The bar was in the northern part of the city, quite far away from the touristy blocks, and was evidently a neighbourhood bar, where customers were mostly locals and regulars. I sensed that the first second I walked in, and felt grateful that the bartender simply gave me a casual glance, without showing any extra attention to make me feel more out of place than I already was. So there I was, sitting at the very end of the long bar table, in a corner spot that gave me a clear view of the whole place but would also help me shy away from excessive attentions. It’d be a lie to say that I didn’t want any attention; I don’t think there’s a woman in the world who doesn’t want any attention at all. But I’ve certainly passed the age when any kind of attention is welcome.
The bartender was a middle-aged Japanese guy, dressed relatively formally for a bartender, with a suit vest, a bow tie, and a casquette. It seems to be a custom in Japan, that people in the service industry always dressed formally, as if making a statement that they are doing a respectable job, even if you’re paying.
What would you like to drink? The bartender asked. I, as usual, couldn’t make up my mind and nothing from the menu looked convincing enough. Sensing my hesitation, the bartender said he could make me something off-menu, if I told him what my preferences were. What are my preferences, that was an even trickier question. I never know what are my preferences, with my drink, with a lot of other things in life. But I do have an answer prepared for this kind of question, as someone who goes to bars quite often. Whiskey based, citrusy, not too sweet, not in a martini glass, I said.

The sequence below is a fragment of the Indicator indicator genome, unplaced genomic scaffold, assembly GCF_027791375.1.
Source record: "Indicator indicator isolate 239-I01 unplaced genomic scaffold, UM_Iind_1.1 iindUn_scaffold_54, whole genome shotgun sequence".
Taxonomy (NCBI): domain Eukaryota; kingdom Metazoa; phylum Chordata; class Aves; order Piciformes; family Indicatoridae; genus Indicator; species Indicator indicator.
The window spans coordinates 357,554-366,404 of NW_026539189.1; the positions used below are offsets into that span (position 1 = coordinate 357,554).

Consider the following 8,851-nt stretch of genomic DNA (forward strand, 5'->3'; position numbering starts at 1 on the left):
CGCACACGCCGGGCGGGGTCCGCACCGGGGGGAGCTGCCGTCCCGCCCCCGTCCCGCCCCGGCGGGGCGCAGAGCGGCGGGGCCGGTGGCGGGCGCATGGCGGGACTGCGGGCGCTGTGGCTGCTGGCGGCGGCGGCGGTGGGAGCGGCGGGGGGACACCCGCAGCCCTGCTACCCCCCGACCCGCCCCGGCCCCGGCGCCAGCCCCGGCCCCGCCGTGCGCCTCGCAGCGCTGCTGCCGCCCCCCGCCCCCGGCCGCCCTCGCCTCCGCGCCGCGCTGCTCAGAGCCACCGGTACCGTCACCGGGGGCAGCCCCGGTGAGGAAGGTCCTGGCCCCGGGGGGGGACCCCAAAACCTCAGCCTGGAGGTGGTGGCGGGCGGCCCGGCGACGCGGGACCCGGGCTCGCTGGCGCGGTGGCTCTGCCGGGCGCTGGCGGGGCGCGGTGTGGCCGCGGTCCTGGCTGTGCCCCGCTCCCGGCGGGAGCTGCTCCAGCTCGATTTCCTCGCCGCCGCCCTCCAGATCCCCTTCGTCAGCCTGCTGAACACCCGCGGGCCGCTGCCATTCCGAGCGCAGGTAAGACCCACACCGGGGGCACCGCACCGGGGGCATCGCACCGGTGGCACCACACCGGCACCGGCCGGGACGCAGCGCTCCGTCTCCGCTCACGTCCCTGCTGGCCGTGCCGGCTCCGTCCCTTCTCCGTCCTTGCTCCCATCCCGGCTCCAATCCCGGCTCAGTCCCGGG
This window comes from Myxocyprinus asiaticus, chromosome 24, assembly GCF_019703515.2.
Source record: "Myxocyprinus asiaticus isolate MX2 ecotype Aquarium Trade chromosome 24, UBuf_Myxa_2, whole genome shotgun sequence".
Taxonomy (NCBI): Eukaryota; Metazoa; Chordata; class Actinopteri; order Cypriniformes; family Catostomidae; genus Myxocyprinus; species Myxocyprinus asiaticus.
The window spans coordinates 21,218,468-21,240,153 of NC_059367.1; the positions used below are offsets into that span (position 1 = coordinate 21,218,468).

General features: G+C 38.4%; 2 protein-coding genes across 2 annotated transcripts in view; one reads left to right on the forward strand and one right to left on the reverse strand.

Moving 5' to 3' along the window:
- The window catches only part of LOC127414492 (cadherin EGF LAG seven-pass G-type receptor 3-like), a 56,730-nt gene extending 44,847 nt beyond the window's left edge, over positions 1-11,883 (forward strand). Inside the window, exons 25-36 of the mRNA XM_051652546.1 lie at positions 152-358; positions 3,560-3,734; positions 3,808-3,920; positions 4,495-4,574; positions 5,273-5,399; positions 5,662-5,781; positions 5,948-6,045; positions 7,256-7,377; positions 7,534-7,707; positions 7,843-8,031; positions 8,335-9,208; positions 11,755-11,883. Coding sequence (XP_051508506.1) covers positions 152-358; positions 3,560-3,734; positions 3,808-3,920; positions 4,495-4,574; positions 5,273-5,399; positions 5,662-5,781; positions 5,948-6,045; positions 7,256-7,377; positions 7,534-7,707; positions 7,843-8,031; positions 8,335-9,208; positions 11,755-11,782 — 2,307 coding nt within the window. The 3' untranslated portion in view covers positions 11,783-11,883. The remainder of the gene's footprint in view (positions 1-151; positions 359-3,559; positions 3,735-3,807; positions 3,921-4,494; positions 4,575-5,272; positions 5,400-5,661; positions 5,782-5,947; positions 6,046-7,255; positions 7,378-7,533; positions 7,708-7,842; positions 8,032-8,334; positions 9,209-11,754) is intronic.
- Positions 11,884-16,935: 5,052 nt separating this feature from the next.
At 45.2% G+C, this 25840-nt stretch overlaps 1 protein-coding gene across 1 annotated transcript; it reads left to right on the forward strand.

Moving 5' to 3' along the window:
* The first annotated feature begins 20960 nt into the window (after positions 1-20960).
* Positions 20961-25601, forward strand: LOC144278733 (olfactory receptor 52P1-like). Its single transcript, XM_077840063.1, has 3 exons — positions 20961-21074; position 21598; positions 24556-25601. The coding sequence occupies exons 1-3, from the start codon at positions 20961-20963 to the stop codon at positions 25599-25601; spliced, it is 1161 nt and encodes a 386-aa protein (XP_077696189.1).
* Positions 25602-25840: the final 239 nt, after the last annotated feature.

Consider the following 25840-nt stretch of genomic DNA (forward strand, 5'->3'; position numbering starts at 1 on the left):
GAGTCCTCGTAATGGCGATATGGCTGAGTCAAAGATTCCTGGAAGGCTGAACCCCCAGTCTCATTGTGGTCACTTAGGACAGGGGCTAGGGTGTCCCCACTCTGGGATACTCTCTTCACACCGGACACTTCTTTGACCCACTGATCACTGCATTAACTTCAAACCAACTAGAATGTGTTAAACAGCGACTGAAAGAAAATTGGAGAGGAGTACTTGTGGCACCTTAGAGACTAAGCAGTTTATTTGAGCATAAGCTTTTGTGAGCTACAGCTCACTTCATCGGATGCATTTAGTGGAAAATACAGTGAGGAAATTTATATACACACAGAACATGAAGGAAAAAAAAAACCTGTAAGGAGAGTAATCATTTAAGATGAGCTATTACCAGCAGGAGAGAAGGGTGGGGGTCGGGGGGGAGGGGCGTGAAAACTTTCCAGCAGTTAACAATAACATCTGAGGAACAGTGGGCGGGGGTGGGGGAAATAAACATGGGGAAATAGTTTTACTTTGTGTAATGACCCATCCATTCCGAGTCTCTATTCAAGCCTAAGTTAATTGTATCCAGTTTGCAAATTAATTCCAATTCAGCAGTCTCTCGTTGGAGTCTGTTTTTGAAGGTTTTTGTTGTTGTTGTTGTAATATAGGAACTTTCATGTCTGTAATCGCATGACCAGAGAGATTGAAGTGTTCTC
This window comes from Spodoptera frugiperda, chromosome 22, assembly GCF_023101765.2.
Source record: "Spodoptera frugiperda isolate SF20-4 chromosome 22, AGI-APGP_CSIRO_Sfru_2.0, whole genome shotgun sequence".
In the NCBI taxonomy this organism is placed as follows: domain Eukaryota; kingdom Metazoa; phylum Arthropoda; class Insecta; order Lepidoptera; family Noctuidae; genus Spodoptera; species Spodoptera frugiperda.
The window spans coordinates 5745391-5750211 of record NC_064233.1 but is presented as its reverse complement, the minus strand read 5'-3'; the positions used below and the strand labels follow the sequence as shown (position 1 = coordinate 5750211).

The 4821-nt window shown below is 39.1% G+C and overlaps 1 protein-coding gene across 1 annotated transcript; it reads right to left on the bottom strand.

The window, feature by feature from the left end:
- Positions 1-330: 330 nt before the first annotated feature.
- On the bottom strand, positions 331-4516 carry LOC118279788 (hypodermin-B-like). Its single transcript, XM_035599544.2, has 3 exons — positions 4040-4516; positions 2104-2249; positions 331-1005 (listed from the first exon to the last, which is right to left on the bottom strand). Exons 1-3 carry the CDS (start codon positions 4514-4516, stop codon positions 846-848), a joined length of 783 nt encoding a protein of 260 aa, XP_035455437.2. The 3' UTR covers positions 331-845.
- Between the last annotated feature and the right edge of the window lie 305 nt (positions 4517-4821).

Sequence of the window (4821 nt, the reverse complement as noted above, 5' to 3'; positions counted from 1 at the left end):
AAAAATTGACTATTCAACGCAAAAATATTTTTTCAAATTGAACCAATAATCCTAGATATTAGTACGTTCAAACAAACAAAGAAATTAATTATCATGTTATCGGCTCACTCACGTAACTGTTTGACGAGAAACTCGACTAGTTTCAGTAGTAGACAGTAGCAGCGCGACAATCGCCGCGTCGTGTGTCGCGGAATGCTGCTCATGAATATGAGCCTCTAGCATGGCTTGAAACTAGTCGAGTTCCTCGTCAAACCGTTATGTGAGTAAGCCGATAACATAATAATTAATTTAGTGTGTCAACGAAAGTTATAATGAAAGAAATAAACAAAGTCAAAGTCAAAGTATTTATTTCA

There were not many people in the bar, three or four groups of guests, including me. There was a young couple who looked like they could be university students, sitting in the middle of the room, at the bar, I tried not to look at them too obviously. But it was hard to completely ignore them either. In one way, their existence helped ease my self-consciousness about being a solo woman in the bar, while in another, they made it worse.
I lit up a cigarette while waiting for my drink, a habitual attempt to appear slightly more occupied. Out of the corner of my eye, I could see the young couple enjoying each other’s company, talking and laughing from time to time, rubbing against each other when they moved their bodies as they laughed. They looked happy, at least at the moment. They probably didn’t know yet that happiness could be fleeting. I had been happy too, from time to time in the past two years, when I was with Leon. But that had ended. The relationship, the happiness. The happiness earlier than the relationship. I refocused on my cigarette, as if smoking it needed my full attention. I dragged my mind back from thinking of the breakup. Not yet, I told myself.